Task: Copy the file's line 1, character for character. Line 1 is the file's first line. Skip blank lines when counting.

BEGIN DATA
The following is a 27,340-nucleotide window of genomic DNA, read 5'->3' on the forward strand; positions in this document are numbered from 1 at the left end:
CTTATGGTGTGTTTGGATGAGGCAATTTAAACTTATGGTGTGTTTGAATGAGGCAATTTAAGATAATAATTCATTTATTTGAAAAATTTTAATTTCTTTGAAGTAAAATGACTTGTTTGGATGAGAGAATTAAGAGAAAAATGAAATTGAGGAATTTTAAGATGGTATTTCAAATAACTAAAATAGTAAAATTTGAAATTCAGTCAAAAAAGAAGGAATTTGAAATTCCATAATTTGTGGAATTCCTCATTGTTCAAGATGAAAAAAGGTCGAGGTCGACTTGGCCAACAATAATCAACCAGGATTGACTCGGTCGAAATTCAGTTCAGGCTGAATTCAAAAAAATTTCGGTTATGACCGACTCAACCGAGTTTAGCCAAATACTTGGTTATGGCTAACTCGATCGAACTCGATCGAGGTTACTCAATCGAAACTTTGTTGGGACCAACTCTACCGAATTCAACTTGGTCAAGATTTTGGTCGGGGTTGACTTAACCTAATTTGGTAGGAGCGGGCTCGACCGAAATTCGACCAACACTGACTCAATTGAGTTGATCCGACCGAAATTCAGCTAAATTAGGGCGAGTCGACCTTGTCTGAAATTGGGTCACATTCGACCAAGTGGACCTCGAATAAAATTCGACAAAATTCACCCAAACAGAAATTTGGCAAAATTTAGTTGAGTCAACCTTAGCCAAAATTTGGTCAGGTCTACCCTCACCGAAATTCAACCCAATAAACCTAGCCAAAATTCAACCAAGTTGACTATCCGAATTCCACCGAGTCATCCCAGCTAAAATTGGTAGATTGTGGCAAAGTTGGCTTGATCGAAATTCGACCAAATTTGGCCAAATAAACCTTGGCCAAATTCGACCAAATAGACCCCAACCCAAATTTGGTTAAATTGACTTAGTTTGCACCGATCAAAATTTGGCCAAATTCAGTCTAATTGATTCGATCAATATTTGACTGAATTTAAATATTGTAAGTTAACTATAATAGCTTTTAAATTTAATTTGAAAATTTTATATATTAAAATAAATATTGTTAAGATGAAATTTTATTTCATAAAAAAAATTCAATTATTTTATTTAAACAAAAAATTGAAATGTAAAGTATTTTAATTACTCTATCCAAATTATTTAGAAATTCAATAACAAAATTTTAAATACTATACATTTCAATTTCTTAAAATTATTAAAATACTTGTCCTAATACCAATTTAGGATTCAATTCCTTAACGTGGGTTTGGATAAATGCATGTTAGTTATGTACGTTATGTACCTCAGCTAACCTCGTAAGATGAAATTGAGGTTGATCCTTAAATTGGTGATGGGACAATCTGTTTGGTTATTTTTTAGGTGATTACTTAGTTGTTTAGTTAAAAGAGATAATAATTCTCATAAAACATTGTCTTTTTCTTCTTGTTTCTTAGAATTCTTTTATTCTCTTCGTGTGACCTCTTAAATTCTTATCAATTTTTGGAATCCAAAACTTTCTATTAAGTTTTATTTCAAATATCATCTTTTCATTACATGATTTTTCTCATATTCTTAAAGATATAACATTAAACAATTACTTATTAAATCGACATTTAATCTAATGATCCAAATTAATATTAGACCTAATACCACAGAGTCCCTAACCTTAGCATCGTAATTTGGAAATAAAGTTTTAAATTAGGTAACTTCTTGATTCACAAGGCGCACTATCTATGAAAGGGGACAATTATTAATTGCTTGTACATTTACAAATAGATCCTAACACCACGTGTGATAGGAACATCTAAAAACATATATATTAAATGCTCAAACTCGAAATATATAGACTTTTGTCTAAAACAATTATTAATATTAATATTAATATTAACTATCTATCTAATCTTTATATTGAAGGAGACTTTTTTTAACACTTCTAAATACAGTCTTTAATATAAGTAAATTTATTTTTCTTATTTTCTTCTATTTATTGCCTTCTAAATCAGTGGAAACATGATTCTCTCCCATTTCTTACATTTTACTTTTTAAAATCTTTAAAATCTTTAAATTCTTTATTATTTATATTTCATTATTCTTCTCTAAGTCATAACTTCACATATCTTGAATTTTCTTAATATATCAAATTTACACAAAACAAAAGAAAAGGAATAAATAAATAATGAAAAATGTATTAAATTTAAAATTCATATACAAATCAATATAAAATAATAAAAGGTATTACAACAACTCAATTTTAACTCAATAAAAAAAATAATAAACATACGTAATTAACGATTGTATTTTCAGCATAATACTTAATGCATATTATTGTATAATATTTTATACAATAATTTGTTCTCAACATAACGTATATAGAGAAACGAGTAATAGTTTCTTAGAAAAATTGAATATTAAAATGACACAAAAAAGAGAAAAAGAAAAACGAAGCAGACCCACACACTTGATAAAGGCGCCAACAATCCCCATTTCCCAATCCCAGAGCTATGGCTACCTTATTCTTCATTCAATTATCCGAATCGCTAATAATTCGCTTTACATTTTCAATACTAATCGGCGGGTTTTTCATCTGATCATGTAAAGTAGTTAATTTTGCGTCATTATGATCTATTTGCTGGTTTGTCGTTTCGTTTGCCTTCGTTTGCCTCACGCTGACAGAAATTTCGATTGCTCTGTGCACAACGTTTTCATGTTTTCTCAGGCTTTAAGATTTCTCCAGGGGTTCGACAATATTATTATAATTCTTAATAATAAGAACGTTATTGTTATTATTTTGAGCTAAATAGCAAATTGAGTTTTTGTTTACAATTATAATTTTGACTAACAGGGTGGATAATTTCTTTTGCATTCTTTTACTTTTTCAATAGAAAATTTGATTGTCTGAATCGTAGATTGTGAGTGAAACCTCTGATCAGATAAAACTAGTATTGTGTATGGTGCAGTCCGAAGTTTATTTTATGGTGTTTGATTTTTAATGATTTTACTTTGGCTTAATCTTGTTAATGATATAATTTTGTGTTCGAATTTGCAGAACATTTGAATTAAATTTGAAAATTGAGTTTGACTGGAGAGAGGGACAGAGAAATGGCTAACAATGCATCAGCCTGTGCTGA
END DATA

The following is a 27,340-nucleotide window of genomic DNA, read 5'->3' on the forward strand; positions in this document are numbered from 1 at the left end: